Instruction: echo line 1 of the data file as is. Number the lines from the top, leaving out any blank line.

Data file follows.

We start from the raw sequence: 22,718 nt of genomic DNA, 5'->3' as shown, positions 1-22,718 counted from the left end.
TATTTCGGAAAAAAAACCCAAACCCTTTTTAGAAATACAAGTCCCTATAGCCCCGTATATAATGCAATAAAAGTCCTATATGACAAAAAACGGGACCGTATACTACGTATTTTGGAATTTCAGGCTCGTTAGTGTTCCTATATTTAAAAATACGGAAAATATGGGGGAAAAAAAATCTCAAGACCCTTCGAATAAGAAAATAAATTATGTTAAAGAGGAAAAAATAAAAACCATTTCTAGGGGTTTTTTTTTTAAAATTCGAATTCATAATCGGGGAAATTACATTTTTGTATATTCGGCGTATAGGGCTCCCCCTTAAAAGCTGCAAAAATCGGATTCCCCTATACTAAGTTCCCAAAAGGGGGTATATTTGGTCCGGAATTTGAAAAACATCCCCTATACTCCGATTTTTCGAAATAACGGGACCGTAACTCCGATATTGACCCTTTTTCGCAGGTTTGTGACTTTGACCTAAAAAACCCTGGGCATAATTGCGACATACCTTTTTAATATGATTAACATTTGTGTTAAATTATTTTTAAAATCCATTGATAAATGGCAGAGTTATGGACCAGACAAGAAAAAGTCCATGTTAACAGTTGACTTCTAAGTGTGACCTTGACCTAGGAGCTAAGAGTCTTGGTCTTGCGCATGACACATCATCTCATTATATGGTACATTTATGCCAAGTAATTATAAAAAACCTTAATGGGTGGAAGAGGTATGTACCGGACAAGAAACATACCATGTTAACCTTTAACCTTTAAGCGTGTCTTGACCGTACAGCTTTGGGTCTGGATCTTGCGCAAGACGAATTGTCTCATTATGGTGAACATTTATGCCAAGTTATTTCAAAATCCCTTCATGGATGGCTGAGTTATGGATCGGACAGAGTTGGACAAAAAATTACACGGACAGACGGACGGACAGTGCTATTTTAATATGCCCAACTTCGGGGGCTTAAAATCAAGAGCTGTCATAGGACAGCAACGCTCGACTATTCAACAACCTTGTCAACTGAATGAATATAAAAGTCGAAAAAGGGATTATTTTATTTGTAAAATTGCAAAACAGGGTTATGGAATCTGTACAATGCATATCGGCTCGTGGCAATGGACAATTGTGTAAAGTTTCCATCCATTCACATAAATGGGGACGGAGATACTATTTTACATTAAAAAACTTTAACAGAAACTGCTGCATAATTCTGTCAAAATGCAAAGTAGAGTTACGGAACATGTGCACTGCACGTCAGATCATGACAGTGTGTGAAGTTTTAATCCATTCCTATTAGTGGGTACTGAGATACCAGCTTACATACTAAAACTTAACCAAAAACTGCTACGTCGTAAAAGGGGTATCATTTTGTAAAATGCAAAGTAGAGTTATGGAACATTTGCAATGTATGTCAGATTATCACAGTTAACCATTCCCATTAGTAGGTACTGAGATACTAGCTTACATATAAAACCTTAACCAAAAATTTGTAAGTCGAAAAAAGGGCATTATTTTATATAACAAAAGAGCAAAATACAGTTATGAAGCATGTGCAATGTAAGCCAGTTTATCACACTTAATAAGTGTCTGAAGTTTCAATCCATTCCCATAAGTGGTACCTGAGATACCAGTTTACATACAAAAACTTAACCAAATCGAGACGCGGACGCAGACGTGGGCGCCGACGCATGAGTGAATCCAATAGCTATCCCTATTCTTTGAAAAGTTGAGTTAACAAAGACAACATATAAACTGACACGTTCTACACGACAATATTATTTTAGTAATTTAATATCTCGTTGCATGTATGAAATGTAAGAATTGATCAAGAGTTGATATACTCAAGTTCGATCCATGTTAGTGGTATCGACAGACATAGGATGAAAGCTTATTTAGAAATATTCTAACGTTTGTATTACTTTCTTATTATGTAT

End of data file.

We start from the raw sequence: 22,718 nt of genomic DNA, 5'->3' as shown, positions 1-22,718 counted from the left end.